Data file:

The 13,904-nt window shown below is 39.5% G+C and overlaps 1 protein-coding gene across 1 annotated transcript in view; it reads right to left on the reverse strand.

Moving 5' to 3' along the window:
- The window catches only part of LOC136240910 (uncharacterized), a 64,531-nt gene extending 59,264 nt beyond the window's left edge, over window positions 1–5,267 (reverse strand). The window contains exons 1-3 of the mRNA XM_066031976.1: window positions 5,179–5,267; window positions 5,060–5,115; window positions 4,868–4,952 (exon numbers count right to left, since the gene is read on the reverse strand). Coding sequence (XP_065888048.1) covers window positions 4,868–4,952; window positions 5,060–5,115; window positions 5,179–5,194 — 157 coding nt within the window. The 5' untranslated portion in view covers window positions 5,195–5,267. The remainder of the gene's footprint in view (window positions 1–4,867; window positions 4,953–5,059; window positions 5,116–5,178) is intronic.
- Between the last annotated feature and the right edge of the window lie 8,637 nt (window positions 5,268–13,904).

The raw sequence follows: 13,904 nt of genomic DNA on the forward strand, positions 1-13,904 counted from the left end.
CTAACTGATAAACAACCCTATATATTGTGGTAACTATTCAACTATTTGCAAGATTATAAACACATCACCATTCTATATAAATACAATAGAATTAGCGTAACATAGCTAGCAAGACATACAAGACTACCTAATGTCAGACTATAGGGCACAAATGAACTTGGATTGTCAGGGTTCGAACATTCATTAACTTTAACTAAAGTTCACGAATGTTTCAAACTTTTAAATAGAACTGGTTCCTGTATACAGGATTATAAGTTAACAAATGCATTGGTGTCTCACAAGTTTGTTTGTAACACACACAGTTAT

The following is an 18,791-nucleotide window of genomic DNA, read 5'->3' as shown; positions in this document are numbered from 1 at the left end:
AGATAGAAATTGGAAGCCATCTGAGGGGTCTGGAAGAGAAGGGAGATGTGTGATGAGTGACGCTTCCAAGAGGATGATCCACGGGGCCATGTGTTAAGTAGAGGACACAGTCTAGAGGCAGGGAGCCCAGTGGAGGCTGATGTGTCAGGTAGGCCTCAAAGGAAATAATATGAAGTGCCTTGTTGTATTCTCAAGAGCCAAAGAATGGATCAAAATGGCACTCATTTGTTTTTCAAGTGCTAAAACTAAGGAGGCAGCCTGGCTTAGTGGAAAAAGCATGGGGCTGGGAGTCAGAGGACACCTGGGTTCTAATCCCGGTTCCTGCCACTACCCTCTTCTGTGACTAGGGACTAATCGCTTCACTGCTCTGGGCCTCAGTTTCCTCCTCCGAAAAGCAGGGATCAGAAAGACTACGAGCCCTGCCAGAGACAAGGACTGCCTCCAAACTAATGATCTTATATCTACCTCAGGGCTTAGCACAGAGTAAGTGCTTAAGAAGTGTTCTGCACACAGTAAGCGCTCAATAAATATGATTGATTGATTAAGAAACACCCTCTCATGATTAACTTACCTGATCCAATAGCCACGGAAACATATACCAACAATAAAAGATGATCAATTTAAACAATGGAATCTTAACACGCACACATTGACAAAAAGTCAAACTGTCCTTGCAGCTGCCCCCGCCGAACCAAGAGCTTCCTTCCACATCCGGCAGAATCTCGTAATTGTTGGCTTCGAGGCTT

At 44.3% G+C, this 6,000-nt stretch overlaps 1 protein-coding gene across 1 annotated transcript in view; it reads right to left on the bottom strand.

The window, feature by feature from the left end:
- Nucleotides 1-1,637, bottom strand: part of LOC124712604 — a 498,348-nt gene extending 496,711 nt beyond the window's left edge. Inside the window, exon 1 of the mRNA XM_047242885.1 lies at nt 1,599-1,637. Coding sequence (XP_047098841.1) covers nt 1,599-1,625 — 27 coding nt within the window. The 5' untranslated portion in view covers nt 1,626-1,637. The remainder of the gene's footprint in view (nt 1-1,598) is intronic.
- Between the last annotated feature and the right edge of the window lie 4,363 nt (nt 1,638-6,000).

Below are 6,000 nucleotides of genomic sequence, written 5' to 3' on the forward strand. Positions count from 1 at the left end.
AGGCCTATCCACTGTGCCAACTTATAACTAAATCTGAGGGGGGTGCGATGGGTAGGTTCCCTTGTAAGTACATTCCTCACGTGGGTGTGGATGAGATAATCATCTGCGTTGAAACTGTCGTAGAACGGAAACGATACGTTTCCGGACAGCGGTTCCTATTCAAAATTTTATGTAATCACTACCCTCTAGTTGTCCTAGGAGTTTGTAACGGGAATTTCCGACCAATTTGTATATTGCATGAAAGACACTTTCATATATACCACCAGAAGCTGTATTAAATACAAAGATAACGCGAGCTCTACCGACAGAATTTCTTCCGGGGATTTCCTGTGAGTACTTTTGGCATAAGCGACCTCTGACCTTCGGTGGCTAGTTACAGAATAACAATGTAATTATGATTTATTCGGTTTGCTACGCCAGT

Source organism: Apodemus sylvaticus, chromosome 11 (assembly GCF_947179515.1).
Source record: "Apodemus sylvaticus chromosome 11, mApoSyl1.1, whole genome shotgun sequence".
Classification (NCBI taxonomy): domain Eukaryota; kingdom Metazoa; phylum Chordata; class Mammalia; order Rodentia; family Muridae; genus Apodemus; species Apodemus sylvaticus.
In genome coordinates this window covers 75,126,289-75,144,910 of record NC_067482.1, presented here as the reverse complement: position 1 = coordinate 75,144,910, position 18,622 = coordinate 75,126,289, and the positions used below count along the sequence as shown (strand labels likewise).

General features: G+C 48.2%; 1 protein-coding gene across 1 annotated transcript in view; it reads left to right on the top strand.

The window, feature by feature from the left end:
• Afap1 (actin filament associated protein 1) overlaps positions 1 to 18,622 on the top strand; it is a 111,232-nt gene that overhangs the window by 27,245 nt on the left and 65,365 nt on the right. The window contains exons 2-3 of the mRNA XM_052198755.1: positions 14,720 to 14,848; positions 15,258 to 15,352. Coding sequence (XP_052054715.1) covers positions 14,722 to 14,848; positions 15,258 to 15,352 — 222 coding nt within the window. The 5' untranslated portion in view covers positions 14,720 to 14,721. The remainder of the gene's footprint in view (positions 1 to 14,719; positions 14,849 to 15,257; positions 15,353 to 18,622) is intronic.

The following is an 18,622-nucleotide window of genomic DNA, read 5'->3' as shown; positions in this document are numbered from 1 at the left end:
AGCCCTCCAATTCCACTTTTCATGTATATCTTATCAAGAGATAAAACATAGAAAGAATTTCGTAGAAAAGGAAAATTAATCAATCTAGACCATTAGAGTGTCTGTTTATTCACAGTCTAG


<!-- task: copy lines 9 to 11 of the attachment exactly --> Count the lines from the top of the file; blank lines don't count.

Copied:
At 44.3% G+C, this 6,000-nt stretch overlaps 1 protein-coding gene across 1 annotated transcript in view; it reads right to left on the bottom strand.

The window, feature by feature from the left end:
- Nucleotides 1-1,637, bottom strand: part of LOC124712604 — a 498,348-nt gene extending 496,711 nt beyond the window's left edge. Inside the window, exon 1 of the mRNA XM_047242885.1 lies at nt 1,599-1,637. Coding sequence (XP_047098841.1) covers nt 1,599-1,625 — 27 coding nt within the window. The 5' untranslated portion in view covers nt 1,626-1,637. The remainder of the gene's footprint in view (nt 1-1,598) is intronic.